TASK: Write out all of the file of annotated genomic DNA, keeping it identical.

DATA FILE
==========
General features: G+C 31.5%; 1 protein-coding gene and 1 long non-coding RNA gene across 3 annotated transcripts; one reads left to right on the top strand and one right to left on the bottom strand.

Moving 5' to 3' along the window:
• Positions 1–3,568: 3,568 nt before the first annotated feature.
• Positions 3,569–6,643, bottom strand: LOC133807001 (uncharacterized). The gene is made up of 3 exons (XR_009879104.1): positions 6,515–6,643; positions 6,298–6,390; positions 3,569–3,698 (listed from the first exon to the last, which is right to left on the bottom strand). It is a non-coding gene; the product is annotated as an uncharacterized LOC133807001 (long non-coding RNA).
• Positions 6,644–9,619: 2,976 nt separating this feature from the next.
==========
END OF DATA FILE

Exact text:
General features: G+C 31.5%; 1 protein-coding gene and 1 long non-coding RNA gene across 3 annotated transcripts; one reads left to right on the top strand and one right to left on the bottom strand.

Moving 5' to 3' along the window:
• Positions 1–3,568: 3,568 nt before the first annotated feature.
• Positions 3,569–6,643, bottom strand: LOC133807001 (uncharacterized). The gene is made up of 3 exons (XR_009879104.1): positions 6,515–6,643; positions 6,298–6,390; positions 3,569–3,698 (listed from the first exon to the last, which is right to left on the bottom strand). It is a non-coding gene; the product is annotated as an uncharacterized LOC133807001 (long non-coding RNA).
• Positions 6,644–9,619: 2,976 nt separating this feature from the next.